Intel finally has its long-awaited dual-core Itanium 2 chip on the market, and, as with everything else in the controversial processors history, the launch was accompanied by equal parts enthusiasm and doubt.
Intel officials celebrated the release of the Itanium 2 9000 Series—code-named Montecito—at an event here July 18, touting a technology they say offers twice the performance and 2.5 times the performance per watt of its single-core predecessor, all while consuming 20 percent less power.
The Montecito launch continues Intels "summer of servers," said Pat Gelsinger, senior vice president of the chip makers Digital Enterprise Group. Since May, Intel has released two new dual-core Xeon DP chips and later this year will unveil the dual-core Xeon MP "Tulsa" processor.
The Itanium 2 9000 Series is targeted squarely at the $20 billion RISC space, particularly IBMs Power technology and Sun Microsystems SPARC platform. Montecito gives users "a freedom to choose a new architecture for mission-critical computing," Gelsinger said.
OEM supporters embraced the chip, which includes not only the two processing cores on a single die but also on-chip virtualization capabilities and Cache Safe technology, where errors are detected and corrected by the chip. Montecito offers up to 1.7 billion transistors and 24MB of Level 3 cache.
The result will be greater performance, availability and cost efficiency for Hewlett-Packards largest customers. "Customers will effectively be able to get the work of two copies of software for the price of one," said Brian Cox, worldwide director of server marketing for HPs Business Critical Systems group, in Cupertino, Calif.
"The new dual-core Itanium 2 processor helps Unisys create server solutions superior to proprietary Unix/RISC offerings," said Mark Feverston, vice president of enterprise servers for Unisys, in Blue Bell, Pa.
HP, which sells more than 80 percent of all Itanium systems with its Integrity line, will bring Montecito into its high-end systems later this year. Unisys will put the Montecito chips into its current ES7000/One, as well as future systems within that server family, Feverston said.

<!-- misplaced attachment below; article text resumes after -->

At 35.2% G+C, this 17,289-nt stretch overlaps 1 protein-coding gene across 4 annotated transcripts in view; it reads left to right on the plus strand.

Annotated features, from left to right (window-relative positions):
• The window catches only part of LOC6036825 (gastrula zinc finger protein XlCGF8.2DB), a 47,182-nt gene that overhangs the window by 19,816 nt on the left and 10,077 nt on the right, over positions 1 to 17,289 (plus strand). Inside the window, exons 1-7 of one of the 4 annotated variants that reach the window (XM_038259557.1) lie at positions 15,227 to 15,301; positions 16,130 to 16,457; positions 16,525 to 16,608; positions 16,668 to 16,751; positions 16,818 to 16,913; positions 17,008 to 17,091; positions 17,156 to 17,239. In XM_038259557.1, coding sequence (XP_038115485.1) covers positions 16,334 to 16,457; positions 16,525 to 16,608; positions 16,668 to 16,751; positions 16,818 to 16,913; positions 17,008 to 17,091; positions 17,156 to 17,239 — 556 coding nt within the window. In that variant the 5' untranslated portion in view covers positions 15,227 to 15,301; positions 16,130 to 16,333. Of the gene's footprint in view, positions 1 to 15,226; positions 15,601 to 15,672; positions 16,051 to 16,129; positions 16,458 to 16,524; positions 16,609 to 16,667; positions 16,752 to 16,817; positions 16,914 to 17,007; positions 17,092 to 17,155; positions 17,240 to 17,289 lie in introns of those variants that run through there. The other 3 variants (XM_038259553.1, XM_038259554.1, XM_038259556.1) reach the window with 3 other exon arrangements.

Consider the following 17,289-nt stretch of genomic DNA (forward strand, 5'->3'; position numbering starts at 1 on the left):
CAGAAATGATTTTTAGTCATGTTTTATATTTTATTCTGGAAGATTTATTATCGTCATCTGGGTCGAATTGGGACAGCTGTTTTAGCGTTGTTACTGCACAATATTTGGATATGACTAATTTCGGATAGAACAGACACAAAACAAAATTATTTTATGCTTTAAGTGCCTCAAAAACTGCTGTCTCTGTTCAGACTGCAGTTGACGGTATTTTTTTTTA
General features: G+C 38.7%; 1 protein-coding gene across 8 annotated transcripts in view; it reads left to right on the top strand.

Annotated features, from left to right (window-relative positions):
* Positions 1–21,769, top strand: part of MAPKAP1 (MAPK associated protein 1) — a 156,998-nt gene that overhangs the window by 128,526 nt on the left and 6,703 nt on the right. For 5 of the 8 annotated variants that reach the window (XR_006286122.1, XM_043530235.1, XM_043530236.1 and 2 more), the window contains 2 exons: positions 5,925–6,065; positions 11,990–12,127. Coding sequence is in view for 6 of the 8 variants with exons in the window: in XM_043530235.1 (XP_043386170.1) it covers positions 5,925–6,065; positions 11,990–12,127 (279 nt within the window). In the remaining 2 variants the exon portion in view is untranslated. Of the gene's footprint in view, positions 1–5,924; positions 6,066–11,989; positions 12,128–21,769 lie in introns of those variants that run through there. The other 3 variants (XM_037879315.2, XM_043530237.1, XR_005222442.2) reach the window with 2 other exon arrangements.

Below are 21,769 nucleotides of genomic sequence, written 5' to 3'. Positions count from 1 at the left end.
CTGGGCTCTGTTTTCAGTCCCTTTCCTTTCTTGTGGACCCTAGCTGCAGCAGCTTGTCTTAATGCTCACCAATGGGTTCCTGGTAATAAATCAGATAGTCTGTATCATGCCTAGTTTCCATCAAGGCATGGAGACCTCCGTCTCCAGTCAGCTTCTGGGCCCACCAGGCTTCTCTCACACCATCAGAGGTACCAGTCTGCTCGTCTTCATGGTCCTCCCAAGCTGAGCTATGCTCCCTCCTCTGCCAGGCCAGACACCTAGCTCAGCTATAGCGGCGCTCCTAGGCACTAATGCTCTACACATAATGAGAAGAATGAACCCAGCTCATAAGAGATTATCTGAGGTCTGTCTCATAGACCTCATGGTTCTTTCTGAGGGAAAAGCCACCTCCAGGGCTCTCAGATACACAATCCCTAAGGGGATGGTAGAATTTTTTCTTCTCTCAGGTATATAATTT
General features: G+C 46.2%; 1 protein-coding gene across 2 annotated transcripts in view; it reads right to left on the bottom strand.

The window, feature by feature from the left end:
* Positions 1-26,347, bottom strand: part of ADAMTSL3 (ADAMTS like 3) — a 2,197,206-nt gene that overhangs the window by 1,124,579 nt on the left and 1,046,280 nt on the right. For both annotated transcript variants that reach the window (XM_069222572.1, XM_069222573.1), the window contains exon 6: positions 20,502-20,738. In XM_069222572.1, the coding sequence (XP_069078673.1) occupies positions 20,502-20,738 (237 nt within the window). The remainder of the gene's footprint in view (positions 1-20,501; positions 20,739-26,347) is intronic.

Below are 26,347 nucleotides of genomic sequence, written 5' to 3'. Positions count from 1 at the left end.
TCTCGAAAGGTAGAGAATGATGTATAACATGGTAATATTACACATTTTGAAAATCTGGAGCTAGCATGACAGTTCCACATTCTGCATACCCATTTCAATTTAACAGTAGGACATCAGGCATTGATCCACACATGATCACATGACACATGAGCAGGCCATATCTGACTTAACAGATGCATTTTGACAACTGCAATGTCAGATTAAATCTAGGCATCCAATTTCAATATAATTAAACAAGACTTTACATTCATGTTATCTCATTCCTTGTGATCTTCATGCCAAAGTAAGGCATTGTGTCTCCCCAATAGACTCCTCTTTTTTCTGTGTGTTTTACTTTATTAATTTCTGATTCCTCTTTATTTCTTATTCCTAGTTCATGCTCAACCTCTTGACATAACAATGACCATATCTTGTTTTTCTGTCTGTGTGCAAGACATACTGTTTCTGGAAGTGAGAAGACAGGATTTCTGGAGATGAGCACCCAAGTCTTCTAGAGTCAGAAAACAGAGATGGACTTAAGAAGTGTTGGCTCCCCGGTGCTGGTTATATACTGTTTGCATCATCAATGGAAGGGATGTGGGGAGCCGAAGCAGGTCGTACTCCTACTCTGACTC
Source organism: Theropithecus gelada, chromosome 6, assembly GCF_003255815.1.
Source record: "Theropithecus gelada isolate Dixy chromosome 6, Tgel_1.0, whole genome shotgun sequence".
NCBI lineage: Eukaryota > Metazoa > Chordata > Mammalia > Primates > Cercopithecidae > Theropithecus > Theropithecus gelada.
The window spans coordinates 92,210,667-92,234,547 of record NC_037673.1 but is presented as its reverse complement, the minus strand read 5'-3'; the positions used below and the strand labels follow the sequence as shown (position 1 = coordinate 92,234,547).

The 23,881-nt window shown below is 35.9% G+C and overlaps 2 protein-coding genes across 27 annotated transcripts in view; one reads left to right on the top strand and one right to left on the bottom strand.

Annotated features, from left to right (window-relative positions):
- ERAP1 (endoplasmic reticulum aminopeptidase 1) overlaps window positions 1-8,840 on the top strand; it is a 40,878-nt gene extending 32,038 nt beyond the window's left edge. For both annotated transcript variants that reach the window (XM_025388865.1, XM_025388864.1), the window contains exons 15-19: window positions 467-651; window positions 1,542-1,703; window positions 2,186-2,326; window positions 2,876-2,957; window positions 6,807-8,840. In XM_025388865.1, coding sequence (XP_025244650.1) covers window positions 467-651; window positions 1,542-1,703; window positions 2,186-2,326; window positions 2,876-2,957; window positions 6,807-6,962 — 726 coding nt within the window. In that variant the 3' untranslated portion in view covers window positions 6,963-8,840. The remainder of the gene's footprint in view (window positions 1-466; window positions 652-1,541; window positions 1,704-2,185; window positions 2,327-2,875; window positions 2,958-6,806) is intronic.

Others, such as Fujitsu Computer Systems, of Sunnyvale, Calif., have begun shipping systems with the 9000 Series. At the July 18 event, Fujitsu unveiled the PrimeQuest 500 series of servers, with the three systems—the 520, 540 and 580—scaling from eight to 32 sockets.
Intel, of Santa Clara, Calif., has been "seeding" Montecito systems with customers since late last year. Some of those users praised the chip, saying it allows them either to do work that they couldnt have done before or to do the same work faster.
One of those companies is chemical manufacturer DuPont, of Wil-mington, Del. Tim Mueller, supervisor of DuPonts high-performance computing and computational services, said the performance increases offered by Montecito let scientists do work that they couldnt have done two or three years ago: "We can do more work in the same amount of time, but, more importantly, we can tackle bigger problems."
However, some industry observers question whether the new 9000 Series will help Intel jump-start an architecture that so far has failed to live up to expectations. Not only does it have to compete with IBM and Sun platforms, but there also is the growing threat of improving x86 processors, particularly Advanced Micro Devices Opteron and Intels own Xeon chips.
And while Intel officials point to growing revenues, increased application availability and optimistic projections—analyst company IDC predicts a $6.6 billion Itanium market by 2010—others point to a troubled history and falling shipment numbers. In addition, HP is the only top-tier OEM with Itanium systems—IBM and Dell both dropped their offerings, and Sun has opted for Opteron.
"Itanium has, for all objective criteria—except those put forth by Intel and perhaps HP—been a failure with respect to its initial mission," said Clay Ryder, an analyst with Sageza Group, in Union City, Calif. "As for its redefined mission of super-high-end computing, it has been more successful than for general-purpose computing. However, its sales are low, and it is supported by few system vendors. With the release of Montecito, Intel may be able to apply some marketing muscle. However, one does have to ask: If Itanium wasnt all that appealing before, why would it be different this time?"
Yes, dual core is desirable, Ryder said, "but many chips have this. Is all that extra cache going to be important outside of specific applications?"